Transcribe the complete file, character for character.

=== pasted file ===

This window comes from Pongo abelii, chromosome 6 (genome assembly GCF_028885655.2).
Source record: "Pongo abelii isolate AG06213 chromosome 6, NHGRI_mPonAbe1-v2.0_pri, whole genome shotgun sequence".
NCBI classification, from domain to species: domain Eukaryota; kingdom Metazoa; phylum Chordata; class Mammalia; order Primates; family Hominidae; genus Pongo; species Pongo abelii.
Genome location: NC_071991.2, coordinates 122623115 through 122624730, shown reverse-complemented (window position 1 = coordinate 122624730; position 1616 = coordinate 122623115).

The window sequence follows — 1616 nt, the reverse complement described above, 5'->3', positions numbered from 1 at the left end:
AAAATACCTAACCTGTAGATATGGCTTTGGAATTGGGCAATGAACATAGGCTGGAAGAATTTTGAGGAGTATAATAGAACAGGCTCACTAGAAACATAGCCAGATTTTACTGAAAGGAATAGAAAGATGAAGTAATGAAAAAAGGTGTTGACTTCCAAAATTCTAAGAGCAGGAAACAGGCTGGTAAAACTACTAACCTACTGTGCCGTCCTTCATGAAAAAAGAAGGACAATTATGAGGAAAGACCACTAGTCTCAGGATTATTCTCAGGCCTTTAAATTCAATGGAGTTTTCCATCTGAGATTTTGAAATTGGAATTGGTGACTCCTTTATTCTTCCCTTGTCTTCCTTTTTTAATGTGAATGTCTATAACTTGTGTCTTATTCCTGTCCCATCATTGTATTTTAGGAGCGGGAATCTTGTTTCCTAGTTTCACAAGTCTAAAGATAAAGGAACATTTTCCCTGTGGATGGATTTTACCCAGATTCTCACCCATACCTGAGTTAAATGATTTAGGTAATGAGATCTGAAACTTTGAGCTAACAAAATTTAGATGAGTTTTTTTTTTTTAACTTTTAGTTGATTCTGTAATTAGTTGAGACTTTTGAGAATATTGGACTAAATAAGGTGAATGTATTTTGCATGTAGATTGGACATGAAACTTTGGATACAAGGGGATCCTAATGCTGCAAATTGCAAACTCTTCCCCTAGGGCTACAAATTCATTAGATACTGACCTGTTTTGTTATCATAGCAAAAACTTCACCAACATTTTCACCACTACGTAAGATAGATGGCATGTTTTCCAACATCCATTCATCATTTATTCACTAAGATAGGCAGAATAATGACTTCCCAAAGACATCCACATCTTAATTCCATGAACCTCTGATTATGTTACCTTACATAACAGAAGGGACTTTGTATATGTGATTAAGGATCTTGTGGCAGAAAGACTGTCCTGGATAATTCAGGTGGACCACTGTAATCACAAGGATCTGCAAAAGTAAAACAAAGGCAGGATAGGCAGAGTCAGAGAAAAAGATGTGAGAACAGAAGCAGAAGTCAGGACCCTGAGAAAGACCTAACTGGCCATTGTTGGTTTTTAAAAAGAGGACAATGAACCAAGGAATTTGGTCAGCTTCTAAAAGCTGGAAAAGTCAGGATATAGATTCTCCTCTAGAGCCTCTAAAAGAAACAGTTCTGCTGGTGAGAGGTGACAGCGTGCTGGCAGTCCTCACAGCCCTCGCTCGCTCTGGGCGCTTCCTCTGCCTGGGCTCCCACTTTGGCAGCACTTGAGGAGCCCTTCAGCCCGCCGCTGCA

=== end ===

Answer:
This window comes from Pongo abelii, chromosome 6 (genome assembly GCF_028885655.2).
Source record: "Pongo abelii isolate AG06213 chromosome 6, NHGRI_mPonAbe1-v2.0_pri, whole genome shotgun sequence".
NCBI classification, from domain to species: domain Eukaryota; kingdom Metazoa; phylum Chordata; class Mammalia; order Primates; family Hominidae; genus Pongo; species Pongo abelii.
Genome location: NC_071991.2, coordinates 122623115 through 122624730, shown reverse-complemented (window position 1 = coordinate 122624730; position 1616 = coordinate 122623115).

The window sequence follows — 1616 nt, the reverse complement described above, 5'->3', positions numbered from 1 at the left end:
AAAATACCTAACCTGTAGATATGGCTTTGGAATTGGGCAATGAACATAGGCTGGAAGAATTTTGAGGAGTATAATAGAACAGGCTCACTAGAAACATAGCCAGATTTTACTGAAAGGAATAGAAAGATGAAGTAATGAAAAAAGGTGTTGACTTCCAAAATTCTAAGAGCAGGAAACAGGCTGGTAAAACTACTAACCTACTGTGCCGTCCTTCATGAAAAAAGAAGGACAATTATGAGGAAAGACCACTAGTCTCAGGATTATTCTCAGGCCTTTAAATTCAATGGAGTTTTCCATCTGAGATTTTGAAATTGGAATTGGTGACTCCTTTATTCTTCCCTTGTCTTCCTTTTTTAATGTGAATGTCTATAACTTGTGTCTTATTCCTGTCCCATCATTGTATTTTAGGAGCGGGAATCTTGTTTCCTAGTTTCACAAGTCTAAAGATAAAGGAACATTTTCCCTGTGGATGGATTTTACCCAGATTCTCACCCATACCTGAGTTAAATGATTTAGGTAATGAGATCTGAAACTTTGAGCTAACAAAATTTAGATGAGTTTTTTTTTTTTAACTTTTAGTTGATTCTGTAATTAGTTGAGACTTTTGAGAATATTGGACTAAATAAGGTGAATGTATTTTGCATGTAGATTGGACATGAAACTTTGGATACAAGGGGATCCTAATGCTGCAAATTGCAAACTCTTCCCCTAGGGCTACAAATTCATTAGATACTGACCTGTTTTGTTATCATAGCAAAAACTTCACCAACATTTTCACCACTACGTAAGATAGATGGCATGTTTTCCAACATCCATTCATCATTTATTCACTAAGATAGGCAGAATAATGACTTCCCAAAGACATCCACATCTTAATTCCATGAACCTCTGATTATGTTACCTTACATAACAGAAGGGACTTTGTATATGTGATTAAGGATCTTGTGGCAGAAAGACTGTCCTGGATAATTCAGGTGGACCACTGTAATCACAAGGATCTGCAAAAGTAAAACAAAGGCAGGATAGGCAGAGTCAGAGAAAAAGATGTGAGAACAGAAGCAGAAGTCAGGACCCTGAGAAAGACCTAACTGGCCATTGTTGGTTTTTAAAAAGAGGACAATGAACCAAGGAATTTGGTCAGCTTCTAAAAGCTGGAAAAGTCAGGATATAGATTCTCCTCTAGAGCCTCTAAAAGAAACAGTTCTGCTGGTGAGAGGTGACAGCGTGCTGGCAGTCCTCACAGCCCTCGCTCGCTCTGGGCGCTTCCTCTGCCTGGGCTCCCACTTTGGCAGCACTTGAGGAGCCCTTCAGCCCGCCGCTGCA